Cash was certainly in short supply for them back when the astronauts were military men. (The average pay for a military test pilot was $7,000 a year.) Then when the original seven were made spacemen overnight, the Astro families were splitting $500,000 from Life magazine for exclusive coverage of their lives, which meant about $70,000 a year for each family. It was like winning the lottery.

Later, financial hardships would hit home for some of the astronauts (after the Apollo program was canceled) and especially for the wives who were divorced from their husbands. In many cases, the women sold off valuable space memorabilia from “the good old days” just to survive and pull through and raise their kids.

In the book, you reference the 1963 publication of Betty Friedan’s The Feminine Mystique. What effect do you think it and the subsequent Women’s Movement had on the wives?

The wives’ story isn’t all martinis and deviled eggs—it is also the launch of the modern woman. We see the Women’s Movement emerge through characters like platinum-blonde Rene Carpenter, who was opinionated, savvy and went onto write her own women’s newspaper column. People magazine described her as the “archetypal astro wife.” By the end of the book, she has adopted a Gloria Steinem-look and is hosting her own feminist television talk show, essentially taking on the patriarchy. There are many women among the Astrowives ranks who would “lean in” today.

What surprised you the most about these women?

The wives were like America’s first reality stars, with reporters embedded in their suburban homes. After their husbands became astronauts (and Life magazine bought the rights to the couples’ “personal stories” for half a million dollars), the astronaut families were all thrust into the spotlight. The wives' mantra throughout the space race was "Happy, proud, and thrilled." It was their "keep calm and carry on" motto, the women’s way of coping with having their lives turned inside out and the press camped out on their lawns during the missions. On top of dealing with your husband riding a giant stick of dynamite, the women had to worry about how all of America would receive them on television and the cover of magazines.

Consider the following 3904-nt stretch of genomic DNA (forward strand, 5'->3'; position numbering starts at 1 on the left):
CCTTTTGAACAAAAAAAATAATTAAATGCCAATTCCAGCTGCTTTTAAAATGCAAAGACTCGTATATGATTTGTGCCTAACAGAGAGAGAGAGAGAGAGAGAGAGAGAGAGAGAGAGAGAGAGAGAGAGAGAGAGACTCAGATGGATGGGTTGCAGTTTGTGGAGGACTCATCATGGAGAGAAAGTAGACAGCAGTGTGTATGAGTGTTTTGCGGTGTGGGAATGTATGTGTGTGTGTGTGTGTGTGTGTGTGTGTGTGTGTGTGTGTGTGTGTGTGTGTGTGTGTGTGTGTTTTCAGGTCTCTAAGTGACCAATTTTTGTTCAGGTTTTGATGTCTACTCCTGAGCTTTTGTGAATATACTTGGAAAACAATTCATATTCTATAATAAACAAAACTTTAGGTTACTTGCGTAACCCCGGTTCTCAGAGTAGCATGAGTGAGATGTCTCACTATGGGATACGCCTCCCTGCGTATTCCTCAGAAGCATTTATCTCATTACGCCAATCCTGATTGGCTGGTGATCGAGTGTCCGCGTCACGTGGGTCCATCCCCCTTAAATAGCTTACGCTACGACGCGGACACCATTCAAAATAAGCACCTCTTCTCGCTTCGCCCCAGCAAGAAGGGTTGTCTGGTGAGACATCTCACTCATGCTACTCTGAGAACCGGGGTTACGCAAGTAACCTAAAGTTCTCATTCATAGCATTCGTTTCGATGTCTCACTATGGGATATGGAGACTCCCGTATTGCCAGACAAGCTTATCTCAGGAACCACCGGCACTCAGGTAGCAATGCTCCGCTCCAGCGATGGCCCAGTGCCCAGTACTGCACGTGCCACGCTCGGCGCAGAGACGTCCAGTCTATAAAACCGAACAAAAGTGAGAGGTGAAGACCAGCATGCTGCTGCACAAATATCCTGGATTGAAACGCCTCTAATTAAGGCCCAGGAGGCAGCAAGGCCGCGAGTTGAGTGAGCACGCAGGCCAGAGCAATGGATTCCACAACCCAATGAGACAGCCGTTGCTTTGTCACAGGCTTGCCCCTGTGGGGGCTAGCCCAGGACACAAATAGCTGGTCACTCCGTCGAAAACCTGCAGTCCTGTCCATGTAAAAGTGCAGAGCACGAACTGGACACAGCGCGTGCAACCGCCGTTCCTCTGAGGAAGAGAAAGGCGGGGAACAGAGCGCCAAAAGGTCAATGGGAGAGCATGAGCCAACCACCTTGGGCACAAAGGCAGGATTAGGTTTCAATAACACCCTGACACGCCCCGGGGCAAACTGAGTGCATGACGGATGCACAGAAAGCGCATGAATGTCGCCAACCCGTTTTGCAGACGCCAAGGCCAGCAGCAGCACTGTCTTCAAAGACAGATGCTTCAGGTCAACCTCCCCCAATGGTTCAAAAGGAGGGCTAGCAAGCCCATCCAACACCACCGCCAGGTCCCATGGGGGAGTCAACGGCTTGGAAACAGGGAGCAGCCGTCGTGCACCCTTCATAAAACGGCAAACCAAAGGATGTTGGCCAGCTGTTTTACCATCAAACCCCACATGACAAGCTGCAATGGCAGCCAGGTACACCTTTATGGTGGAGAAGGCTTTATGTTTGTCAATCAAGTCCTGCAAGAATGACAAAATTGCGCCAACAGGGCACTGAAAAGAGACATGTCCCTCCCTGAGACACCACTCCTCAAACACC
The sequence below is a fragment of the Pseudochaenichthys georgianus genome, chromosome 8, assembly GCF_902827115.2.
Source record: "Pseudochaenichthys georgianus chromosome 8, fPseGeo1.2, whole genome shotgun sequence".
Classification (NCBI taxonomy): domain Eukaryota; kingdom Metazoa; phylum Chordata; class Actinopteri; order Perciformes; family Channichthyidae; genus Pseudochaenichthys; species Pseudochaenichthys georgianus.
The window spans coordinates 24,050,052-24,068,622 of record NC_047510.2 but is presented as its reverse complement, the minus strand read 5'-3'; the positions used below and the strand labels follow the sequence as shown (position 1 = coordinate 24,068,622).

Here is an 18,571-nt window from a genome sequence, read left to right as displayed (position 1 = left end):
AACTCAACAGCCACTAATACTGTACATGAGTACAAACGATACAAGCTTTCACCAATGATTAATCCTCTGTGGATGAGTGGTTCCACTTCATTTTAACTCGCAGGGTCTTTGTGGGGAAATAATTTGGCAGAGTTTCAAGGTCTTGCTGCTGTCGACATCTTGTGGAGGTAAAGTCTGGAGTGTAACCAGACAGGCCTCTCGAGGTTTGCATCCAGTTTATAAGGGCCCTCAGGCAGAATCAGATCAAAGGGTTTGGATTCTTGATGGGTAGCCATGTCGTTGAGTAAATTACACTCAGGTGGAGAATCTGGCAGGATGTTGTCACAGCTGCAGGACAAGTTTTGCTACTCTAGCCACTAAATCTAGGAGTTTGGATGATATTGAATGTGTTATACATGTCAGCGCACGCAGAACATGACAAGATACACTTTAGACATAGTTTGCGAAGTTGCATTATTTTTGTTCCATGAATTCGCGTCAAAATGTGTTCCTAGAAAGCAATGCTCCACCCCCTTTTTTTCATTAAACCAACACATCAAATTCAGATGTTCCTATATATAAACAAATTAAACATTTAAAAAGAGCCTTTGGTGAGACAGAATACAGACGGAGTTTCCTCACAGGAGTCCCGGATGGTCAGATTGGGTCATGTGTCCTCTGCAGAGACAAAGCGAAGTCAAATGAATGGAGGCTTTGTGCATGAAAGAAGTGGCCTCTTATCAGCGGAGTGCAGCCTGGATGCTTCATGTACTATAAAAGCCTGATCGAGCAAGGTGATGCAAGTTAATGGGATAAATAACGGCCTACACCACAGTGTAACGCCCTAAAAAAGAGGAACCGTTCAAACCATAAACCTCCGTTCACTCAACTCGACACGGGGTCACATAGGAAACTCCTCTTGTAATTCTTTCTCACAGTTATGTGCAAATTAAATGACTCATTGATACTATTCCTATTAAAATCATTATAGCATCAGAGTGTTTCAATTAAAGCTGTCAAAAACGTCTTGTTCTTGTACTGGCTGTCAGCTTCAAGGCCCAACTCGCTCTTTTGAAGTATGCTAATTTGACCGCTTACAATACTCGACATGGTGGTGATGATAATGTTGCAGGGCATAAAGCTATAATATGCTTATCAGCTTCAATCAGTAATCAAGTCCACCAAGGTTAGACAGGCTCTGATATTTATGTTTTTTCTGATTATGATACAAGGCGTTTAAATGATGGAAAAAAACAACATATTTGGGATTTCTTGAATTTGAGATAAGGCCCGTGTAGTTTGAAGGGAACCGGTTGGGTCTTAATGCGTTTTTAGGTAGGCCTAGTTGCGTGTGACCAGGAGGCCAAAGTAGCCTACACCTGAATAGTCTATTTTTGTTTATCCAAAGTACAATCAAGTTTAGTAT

On the one hand, the wives were such integral parts of each other’s lives, sharing experiences no one else could possibly relate to. At the same time, though, they didn’t really get to commiserate with one another over the stresses, the dangers, the infidelities that plagued their lives and marriages, which gives their relationships a tinge of inauthenticity. Did this occur to you? Was it something you were able to reconcile over the course of writing the book?

Many wives experienced severe heartache and tension, and I felt deeply for them and tried to put myself in their shoes. It was because of this pressure-cooker environment that they had to rely on each other. Of course, all of the wives wanted to believe that their own husbands stuck to their training for all those weeks at the Cape, resisting the "Cape Cookies"—the pretty, tanned groupies who followed the astronauts as if they were The Beatles. Sadly, they also lost them to the space race. After the men came back from the Moon, many of the marriages fell apart as a result of a decade of living under severe strain. They hadn't known just how much their husbands' trips to space would change their lives on Earth. "It was hard for them to come home," said one wife, Faye Stafford. "Who could ever compete with the Moon? I was lucky if I could come in second."

To cope with the unique pressures of being married to a spaceman—from trying to live up to NASA’s impossible standards for the ideal housewife to dealing with absentee husbands constantly tempted by Cape Cookies—the wives banded together in the Astronaut Wives Club. Their saga, with its countless launch parties and endless bottles of champagne, at times seemed less like The Right Stuff and more like Valley of the Dolls Goes to the Moon. The women in the Astronaut Wives Club supported each other, but there was also a kind of competition between them. The women tried to remain above the competition, but sometimes that was impossible.